We all have done it. We've all had to apply to admission to our favorite college. You fill out those forms. You check the mailbox every day anxiously waiting for that notification. Finally, the response arrives! You open that envelope hands nervous while wondering are you accepted or is it a letter of rejection. I checked my email and there was my letter of acceptance! I'm going to Raspberry Picademy!
I wanted to share with the world so of course, I hopped on Twitter and Instagram! I read the email several times just to make sure that it stated that I was accepted. I immediately began to brush up on my coding skills. I worked on the Python lessons on Codecademy.
The meaning of cohort is a group of people banded together or treated as a group. At Picademy, we indeed became cohorts. We were encouraged to collaborate. We were encouraged to help each other. I like this about Picademy. The fun had begun! All forty of us were ready! As we were going through the different training lessons you could hear people exclaiming, "I did it! I did it! ." Of course, everyone wanted that taste of success. That excitement drives you to succeed, not to mention this was a ton of fun! My favorite coding moment was when I wrote my first lines of code to program the Raspberry Pi to take my selfie. I had a grumpy look on my face because I was at that frustration point where I thought I had an error in my program, but then it snapped my pic.
What did I learn?
I learned that learning and making with Raspberry Pi is lots of fun.
Yes, it is fun, but how can I use Raspberry Pi with students?
As an educator I asked myself, how I could I use this tool to motivate my students to learn to code Raspberry Pi. When students are curious I find that they seek to explore and learn. Imagine encouraging students to take control of their learning. As a launch, to hook my students into becoming curious about Raspberry Pi students will explore the camera. Everyone loves to take selfies. Everyone loves to take pictures.Students will take selfies with their created works of art (I teach art and technology). Students could place these pictures on their own website or perhaps they could program their Raspberry Pi to tweet out the pictures. This would certainly build my students' computational thinking skills. To further engage students to learn and make, students will utilize the free resources that are located on the Raspberry Pi website.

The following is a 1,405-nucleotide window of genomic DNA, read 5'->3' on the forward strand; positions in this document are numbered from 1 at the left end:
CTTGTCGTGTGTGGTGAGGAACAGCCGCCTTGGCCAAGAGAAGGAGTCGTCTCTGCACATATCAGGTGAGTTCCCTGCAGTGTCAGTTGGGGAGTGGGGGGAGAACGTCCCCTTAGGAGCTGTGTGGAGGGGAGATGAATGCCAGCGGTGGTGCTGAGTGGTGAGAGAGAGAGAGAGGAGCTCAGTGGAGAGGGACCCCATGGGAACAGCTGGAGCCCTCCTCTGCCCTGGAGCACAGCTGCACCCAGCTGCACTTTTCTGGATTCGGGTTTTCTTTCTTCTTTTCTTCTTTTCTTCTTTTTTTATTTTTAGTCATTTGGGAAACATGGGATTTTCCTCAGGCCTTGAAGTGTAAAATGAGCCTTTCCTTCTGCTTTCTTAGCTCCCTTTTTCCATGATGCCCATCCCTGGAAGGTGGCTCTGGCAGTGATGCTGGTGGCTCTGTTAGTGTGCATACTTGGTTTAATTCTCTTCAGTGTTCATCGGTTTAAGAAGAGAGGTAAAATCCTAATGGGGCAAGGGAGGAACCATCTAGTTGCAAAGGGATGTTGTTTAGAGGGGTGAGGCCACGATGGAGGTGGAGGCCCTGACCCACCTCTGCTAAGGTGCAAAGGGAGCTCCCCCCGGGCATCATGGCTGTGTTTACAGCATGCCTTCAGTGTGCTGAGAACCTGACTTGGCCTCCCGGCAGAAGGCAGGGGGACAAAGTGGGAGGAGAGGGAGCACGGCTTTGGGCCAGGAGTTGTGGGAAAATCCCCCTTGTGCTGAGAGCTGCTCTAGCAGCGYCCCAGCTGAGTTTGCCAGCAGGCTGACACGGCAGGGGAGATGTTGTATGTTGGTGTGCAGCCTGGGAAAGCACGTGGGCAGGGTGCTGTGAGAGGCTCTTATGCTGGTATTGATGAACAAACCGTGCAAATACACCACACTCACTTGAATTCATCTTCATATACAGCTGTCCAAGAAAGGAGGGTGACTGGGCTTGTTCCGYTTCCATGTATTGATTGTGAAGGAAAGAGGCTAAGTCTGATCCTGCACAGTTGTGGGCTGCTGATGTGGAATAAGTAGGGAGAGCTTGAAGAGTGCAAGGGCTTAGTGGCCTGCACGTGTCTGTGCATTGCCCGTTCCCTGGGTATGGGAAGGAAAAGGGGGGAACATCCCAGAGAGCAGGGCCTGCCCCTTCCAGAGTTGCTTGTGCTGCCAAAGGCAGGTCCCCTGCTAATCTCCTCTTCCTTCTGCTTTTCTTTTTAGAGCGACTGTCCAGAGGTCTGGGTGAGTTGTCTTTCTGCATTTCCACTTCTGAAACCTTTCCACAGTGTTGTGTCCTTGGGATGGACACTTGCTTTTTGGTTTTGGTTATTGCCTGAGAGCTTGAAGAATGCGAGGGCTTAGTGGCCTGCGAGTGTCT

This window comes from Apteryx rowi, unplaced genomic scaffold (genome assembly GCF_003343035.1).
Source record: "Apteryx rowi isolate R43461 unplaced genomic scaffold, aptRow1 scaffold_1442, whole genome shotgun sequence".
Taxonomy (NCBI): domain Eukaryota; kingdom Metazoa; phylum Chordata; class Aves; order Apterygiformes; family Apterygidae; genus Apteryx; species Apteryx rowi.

Reflections: The Phenomenal Experience
I experienced the failures and successes of trying ideas while at Picademy. This had reaffirmed my belief that all students need to experience failures and successes when exploring new ideas. It is a vital part of the learning process! Part of the learning process with coding that I noticed while at Picademy is that when failures happened it pushed everyone to keep exploring because we wanted to succeed and figure out why it didn't work and how to "fix" it in order to be successful! Students will explore coding with Raspberry Pi by making and rethinking their ideas through collaboration and exploration. These are key components to their growth and learning! Raspberry Pi will spark my students into exploring their ideas by making and learning. The experience will the inevitably lead to moments of failure but these failures will propel them forward to succeed!
The only thing that I can think of that I would change about my Raspberry Pi experience is that it should happen for more than just two days. Two days was just not enough. It was just enough to hook us into wanting more, which is a good thing because if we wanted more then you can imagine how students are going to feel once they have tried Raspberry Pi! Oh my! Oh Pi!